Entrepreneurs and Founders of Lottie
Can you tell us about yourself?
Hey! We’re Chris and Will Donnelly, two brothers from London, and amongst a family of children that attended Wellington College (and Beresford House) from 2001 through to 2012. In July 2021, we launched Lottie (lottie.org), a free service that helps families and retirees find the UK’s best care homes and retirement living communities. Today, Lottie consists of a team of over 50 and is backed by leading US venture investors including Accel and General Catalyst, as well as many OWs. Before Lottie, Chris founded and sold Verb, the UK’s leading digital performance agency for luxury brands, while I spent 5-years at CBRE in the company’s healthcare team, and founded/sold my student events business, Fever. Outside of work, we both love playing sports, travelling and socialising with friends and family.
What inspired you to start Lottie?
In all honestly, the birth of Lottie happened as a result of probably one too many beers during a COVID-19 (socially distanced) family picnic. However, what really led to the idea of Lottie was a combination of our own Mum’s negative experience searching for care on behalf of our grandmother, Momma, as well as my personal involvement in the health and social industry, where I learnt just how broken the industry is. Not only in terms of the experience for families and residents, but also being so behind in terms of digital and technological innovation. Together, Chris and I believed there was a better way of doing things, and that our combined experience in the healthcare and digital industries, positioned us well to deliver much needed innovation in the later living market, while also just generally helping to bring more fun and positivity to the sector.
How did you get to where you are today?
Having grown up knowing nothing else apart from Dad running his own business, I think the Donnelly Brothers were always doomed for a life in entrepreneurship. It suits our ambitious and competitive natures, but also presents so many amazing opportunities for personal growth and having an incredible impact on the world around us. As well as Nick, our older brother, Chris and I have always been involved in buying and selling projects from a young age, but it wasn’t until university, where both of us really discovered our love for starting businesses. For me, I personally feel incredibly lucky today to work on Lottie with such a talented group of individuals, which combines my love of business, with my passion for healthcare and driving long-term positive change for the industry, which in time, I believe will allow for better health outcomes of our elderly generation and an industry that is sustainable in the long-term, against the backdrop of our rapidly ageing population.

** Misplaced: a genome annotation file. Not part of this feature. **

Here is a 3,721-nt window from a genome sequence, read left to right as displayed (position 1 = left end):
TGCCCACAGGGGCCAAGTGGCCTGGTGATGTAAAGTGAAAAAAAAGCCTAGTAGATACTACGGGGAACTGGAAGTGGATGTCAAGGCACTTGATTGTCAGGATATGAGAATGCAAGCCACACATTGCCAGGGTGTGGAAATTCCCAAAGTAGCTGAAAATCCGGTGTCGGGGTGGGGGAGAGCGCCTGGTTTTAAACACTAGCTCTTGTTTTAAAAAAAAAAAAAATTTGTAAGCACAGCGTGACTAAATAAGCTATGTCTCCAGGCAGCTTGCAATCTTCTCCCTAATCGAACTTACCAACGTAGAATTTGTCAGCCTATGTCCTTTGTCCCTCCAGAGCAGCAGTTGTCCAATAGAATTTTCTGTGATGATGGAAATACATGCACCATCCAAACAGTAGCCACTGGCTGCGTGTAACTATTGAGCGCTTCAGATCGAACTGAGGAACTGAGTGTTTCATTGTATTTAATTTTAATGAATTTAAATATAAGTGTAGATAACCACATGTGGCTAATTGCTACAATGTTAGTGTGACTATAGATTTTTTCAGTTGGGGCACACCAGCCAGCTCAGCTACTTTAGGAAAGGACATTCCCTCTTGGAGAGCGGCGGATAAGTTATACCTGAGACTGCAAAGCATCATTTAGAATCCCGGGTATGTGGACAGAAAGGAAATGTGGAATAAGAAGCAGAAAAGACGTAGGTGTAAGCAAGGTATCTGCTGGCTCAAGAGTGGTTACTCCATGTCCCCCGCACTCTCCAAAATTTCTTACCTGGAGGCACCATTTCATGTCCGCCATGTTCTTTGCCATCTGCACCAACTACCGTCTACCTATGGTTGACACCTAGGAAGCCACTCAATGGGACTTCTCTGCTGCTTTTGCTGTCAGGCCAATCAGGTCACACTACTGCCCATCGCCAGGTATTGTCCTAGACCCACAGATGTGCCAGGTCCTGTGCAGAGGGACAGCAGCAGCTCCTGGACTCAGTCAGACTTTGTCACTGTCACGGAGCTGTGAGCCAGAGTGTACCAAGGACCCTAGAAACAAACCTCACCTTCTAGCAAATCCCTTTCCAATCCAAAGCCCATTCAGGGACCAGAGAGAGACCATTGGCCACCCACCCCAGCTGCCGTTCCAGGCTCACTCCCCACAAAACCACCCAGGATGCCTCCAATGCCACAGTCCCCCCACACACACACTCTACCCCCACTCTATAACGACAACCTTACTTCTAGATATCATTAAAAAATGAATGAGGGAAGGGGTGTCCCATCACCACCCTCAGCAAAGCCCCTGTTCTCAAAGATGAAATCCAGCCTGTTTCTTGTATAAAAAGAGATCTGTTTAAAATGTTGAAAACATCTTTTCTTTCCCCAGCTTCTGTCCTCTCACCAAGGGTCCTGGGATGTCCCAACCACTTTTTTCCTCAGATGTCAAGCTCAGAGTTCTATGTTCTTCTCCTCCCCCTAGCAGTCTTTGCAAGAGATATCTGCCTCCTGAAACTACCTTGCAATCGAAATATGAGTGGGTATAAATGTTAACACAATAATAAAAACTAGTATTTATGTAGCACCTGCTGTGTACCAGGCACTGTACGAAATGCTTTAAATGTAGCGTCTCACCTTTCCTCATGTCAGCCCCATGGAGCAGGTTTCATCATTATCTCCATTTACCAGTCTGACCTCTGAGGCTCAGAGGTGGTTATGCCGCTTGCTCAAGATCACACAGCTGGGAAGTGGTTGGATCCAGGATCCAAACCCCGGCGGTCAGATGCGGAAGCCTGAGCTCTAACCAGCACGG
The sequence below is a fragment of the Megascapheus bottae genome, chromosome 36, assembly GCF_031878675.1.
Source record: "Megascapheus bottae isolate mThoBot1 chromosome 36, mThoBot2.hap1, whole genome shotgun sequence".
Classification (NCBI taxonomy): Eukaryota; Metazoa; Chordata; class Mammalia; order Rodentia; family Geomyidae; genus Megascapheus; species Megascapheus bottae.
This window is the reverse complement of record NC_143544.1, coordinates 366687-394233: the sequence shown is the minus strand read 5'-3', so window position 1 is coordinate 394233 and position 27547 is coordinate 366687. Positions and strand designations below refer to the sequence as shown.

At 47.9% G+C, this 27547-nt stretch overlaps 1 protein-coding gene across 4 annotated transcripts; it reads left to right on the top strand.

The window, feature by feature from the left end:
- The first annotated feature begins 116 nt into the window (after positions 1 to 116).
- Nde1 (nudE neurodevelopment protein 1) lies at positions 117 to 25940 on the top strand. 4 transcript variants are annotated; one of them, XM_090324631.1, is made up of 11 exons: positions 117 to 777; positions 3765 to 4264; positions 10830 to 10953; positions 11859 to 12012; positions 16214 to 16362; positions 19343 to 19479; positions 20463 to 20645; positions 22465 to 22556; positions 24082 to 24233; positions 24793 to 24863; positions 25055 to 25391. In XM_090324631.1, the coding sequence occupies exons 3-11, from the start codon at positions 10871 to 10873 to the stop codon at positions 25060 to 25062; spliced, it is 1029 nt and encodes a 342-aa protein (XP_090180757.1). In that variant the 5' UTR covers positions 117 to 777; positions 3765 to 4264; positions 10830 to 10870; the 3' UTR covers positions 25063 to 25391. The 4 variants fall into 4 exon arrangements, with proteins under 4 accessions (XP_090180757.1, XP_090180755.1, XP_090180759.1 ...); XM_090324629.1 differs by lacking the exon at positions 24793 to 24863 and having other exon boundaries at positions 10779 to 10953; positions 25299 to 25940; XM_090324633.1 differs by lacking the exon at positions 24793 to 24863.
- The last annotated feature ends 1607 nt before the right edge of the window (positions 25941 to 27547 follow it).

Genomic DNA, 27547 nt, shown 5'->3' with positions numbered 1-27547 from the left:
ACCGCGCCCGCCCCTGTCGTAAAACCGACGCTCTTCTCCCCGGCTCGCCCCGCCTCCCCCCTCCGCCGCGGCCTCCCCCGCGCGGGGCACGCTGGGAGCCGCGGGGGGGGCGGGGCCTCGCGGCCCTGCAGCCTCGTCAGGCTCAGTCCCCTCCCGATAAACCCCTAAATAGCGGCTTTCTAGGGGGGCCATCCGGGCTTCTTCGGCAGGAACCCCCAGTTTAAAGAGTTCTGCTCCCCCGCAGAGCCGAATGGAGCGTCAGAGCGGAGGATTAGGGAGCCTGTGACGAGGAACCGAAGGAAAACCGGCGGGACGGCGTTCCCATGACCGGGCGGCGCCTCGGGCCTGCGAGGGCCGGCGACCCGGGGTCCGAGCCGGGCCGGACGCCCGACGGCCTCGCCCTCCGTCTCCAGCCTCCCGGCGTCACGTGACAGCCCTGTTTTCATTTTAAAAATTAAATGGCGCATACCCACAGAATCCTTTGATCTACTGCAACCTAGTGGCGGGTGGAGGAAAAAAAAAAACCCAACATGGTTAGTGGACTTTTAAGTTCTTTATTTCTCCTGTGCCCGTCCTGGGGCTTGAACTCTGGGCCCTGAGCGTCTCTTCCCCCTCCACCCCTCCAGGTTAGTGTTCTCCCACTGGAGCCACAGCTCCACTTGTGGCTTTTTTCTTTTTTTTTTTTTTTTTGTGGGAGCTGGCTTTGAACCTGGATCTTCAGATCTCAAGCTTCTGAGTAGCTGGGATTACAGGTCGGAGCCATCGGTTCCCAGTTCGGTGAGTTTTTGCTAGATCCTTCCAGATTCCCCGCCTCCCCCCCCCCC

What advice would you give to students/young OWs who would like to set up their own business?
I think together, Chris and I, are perfect examples that there’s no right pathway to founding a business (despite what social media would have you believe). While Chris has never worked for anyone and started Verb straight out of his university bedroom, I instead joined a large corporate following graduation from Durham University. Ultimately, experience and learnings are the most important thing for any young person, and whether that’s achieved at a start-up, or a medium-large business, it really doesn’t matter. Despite knowing entrepreneurship was my long-term goal, the experience, network and industry knowledge I gained at CBRE, has been crucial to Lottie’s success, while also combining that with Chris’ digital know-how and his previous experience in growing a company to 100+ employees. Together, we’re a much more formidable force, then we would be alone, which really emphasises just how important it is to surround yourself with incredible individuals. Building a successful business is extremely tough, and it is very much the result of a collective team effort of diverse individuals, rather than any one person’s single contribution.